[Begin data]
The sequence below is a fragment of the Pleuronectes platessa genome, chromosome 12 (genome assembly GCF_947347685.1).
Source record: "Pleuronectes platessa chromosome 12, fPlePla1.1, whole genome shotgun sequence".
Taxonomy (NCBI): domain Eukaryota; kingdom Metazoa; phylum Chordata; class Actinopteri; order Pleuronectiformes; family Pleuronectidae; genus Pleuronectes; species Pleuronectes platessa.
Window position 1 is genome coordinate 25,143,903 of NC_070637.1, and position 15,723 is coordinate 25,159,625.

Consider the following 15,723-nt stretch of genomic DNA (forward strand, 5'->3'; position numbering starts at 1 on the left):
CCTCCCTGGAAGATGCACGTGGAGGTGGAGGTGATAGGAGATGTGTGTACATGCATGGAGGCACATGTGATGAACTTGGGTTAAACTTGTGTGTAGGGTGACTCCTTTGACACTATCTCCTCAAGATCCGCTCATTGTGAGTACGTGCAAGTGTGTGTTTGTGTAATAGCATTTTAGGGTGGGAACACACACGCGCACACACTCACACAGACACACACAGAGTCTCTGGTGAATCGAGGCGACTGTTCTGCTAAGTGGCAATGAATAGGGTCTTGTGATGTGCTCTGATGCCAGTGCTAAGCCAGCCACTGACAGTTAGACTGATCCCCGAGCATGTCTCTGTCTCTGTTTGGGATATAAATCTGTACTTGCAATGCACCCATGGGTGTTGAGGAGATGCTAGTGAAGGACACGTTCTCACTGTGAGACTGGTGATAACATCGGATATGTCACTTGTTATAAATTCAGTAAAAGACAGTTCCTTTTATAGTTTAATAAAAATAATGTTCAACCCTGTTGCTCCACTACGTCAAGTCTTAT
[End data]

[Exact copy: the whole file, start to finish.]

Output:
The sequence below is a fragment of the Pleuronectes platessa genome, chromosome 12 (genome assembly GCF_947347685.1).
Source record: "Pleuronectes platessa chromosome 12, fPlePla1.1, whole genome shotgun sequence".
Taxonomy (NCBI): domain Eukaryota; kingdom Metazoa; phylum Chordata; class Actinopteri; order Pleuronectiformes; family Pleuronectidae; genus Pleuronectes; species Pleuronectes platessa.
Window position 1 is genome coordinate 25,143,903 of NC_070637.1, and position 15,723 is coordinate 25,159,625.

Consider the following 15,723-nt stretch of genomic DNA (forward strand, 5'->3'; position numbering starts at 1 on the left):
CCTCCCTGGAAGATGCACGTGGAGGTGGAGGTGATAGGAGATGTGTGTACATGCATGGAGGCACATGTGATGAACTTGGGTTAAACTTGTGTGTAGGGTGACTCCTTTGACACTATCTCCTCAAGATCCGCTCATTGTGAGTACGTGCAAGTGTGTGTTTGTGTAATAGCATTTTAGGGTGGGAACACACACGCGCACACACTCACACAGACACACACAGAGTCTCTGGTGAATCGAGGCGACTGTTCTGCTAAGTGGCAATGAATAGGGTCTTGTGATGTGCTCTGATGCCAGTGCTAAGCCAGCCACTGACAGTTAGACTGATCCCCGAGCATGTCTCTGTCTCTGTTTGGGATATAAATCTGTACTTGCAATGCACCCATGGGTGTTGAGGAGATGCTAGTGAAGGACACGTTCTCACTGTGAGACTGGTGATAACATCGGATATGTCACTTGTTATAAATTCAGTAAAAGACAGTTCCTTTTATAGTTTAATAAAAATAATGTTCAACCCTGTTGCTCCACTACGTCAAGTCTTAT